The Police Accountability Act, which James office is calling the most far-reaching use of force reform in the nation, would not only set a higher standard for when officers can legally use force but would also make it easier for prosecutors to hold officers who have committed unjustified or excessive force accountable.
Calls for accountability surrounding excessive force grew louder last summer during the protests against the police killings of George Floyd, Breonna Taylor and other Black Americans. Cell phone videos from the demonstrations showing officers employing tear gas, batons, bicycles, and even a police vehicle against citizens only seemed to confirm the anger of the protesters.
Earlier this year, James sued the NYPD for their treatment of protesters. Now, she is hoping to further address this issue through the Police Accountability Act.
For far too long, police officers in this country have been able to evade accountability for the unjustified use of excessive and lethal force, James said.
The Police Accountability Act will make critical and necessary changes to the law, providing clear and legitimate standards for when the use of force is acceptable and enacting real consequences for when an officer crosses that line.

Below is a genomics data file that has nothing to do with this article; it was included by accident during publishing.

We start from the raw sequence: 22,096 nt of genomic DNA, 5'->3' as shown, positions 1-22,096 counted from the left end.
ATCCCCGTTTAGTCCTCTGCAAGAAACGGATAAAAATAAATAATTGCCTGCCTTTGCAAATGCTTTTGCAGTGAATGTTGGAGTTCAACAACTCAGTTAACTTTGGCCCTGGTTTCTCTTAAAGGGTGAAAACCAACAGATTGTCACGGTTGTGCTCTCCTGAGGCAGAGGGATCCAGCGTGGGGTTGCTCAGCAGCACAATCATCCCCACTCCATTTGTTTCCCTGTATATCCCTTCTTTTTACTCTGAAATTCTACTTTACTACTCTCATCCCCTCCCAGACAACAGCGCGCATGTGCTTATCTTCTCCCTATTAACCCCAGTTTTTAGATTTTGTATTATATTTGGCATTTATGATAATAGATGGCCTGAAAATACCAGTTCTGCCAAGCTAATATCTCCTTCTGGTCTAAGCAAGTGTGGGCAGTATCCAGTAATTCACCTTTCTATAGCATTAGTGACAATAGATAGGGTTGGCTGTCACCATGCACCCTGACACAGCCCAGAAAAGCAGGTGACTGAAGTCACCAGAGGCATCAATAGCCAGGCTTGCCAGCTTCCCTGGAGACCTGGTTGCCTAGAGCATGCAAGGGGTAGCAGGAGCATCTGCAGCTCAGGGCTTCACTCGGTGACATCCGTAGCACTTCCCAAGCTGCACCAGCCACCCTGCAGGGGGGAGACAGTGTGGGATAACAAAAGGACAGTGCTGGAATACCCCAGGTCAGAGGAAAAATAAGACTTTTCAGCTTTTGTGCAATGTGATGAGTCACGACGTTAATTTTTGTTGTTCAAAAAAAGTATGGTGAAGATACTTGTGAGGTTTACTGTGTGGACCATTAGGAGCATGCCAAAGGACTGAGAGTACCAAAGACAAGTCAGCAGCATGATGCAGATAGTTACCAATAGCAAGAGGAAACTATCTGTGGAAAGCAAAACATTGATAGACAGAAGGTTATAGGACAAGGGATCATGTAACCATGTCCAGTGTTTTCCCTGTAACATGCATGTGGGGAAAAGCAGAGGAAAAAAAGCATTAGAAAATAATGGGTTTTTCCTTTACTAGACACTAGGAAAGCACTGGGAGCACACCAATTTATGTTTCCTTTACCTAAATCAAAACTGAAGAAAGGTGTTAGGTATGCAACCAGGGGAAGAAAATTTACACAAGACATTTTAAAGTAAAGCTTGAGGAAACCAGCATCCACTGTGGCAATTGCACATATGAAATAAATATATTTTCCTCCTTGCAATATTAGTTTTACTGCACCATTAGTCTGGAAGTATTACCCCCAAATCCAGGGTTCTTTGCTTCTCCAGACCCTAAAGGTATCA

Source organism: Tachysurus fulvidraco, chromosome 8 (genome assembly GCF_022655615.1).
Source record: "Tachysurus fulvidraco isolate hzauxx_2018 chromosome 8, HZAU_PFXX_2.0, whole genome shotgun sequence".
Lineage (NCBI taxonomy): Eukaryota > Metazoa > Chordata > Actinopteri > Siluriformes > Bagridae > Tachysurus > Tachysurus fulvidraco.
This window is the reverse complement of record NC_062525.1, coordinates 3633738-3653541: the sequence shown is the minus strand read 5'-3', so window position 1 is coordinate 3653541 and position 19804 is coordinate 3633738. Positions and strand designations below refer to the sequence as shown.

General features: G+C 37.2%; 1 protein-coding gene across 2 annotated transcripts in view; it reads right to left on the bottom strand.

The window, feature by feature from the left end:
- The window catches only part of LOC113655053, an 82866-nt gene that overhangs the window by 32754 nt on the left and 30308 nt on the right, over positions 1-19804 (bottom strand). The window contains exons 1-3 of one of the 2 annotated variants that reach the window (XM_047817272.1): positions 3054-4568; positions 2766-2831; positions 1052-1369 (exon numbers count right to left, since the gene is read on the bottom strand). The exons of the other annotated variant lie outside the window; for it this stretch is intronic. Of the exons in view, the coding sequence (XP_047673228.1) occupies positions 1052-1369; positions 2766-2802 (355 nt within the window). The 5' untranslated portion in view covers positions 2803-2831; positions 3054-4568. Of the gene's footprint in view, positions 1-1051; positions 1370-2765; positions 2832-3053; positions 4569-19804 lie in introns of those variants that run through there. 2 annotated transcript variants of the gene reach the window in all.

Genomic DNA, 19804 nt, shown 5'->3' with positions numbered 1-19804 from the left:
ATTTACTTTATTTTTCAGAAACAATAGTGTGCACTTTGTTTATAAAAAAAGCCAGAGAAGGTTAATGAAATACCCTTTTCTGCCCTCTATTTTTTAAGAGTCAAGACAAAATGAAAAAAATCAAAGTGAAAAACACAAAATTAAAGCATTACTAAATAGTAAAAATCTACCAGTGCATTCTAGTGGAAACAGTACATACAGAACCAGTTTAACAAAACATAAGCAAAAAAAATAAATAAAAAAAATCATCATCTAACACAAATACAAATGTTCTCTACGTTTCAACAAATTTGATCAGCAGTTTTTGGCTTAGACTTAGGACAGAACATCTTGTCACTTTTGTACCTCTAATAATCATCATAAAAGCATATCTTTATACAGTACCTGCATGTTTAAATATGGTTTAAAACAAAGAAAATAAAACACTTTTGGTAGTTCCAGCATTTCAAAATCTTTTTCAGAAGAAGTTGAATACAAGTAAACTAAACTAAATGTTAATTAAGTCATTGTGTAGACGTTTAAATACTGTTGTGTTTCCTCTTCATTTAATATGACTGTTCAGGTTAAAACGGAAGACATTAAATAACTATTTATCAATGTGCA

This announcement comes about a month after New York City became the first major U.S. city to ban qualified immunity, the controversial legal doctrine that allows government agents to avoid being sued for violating constitutional rights in many cases. Qualified immunity is often used as a defense in cases of police misconduct, with the New York Times reporting that the NYPD turned to the doctrine in at least 180 lawsuits over the last three years.
The Police Accountability Act seeks to further reforms, primarily by establishing that officers must use force only as a last resort after all other alternatives are exhausted. The current state law does not require police officers to use alternatives such as verbal warnings or de-escalation prior to the use of force.
State law also allows the use of force, even deadly force, simply based on the suspicion that a suspect has committed a certain level of crime, whether or not they present a current danger to the officer. The Police Accountability Act would no longer allow for this justification.
In addition, the legislation allows for prosecutors to determine whether or not the conduct of police officers resulted in the need for the use of force and sets standard criminal penalties for officers convicted of excessive use of force.
In a statement, Police Benevolent Association President Pat Lynch came out in opposition of the bill. This sweeping proposal would make it impossible for police officers to determine whether or not we are permitted to use force in a given situation,” he said.
“While this is an important step in addressing the shortfalls of our criminal justice system, it is not a cure all for the ills that have impacted too many families and claimed too many lives,” James said.
“We must continue to do everything in our power to protect our communities and ensure that no one is beyond the reach of justice.
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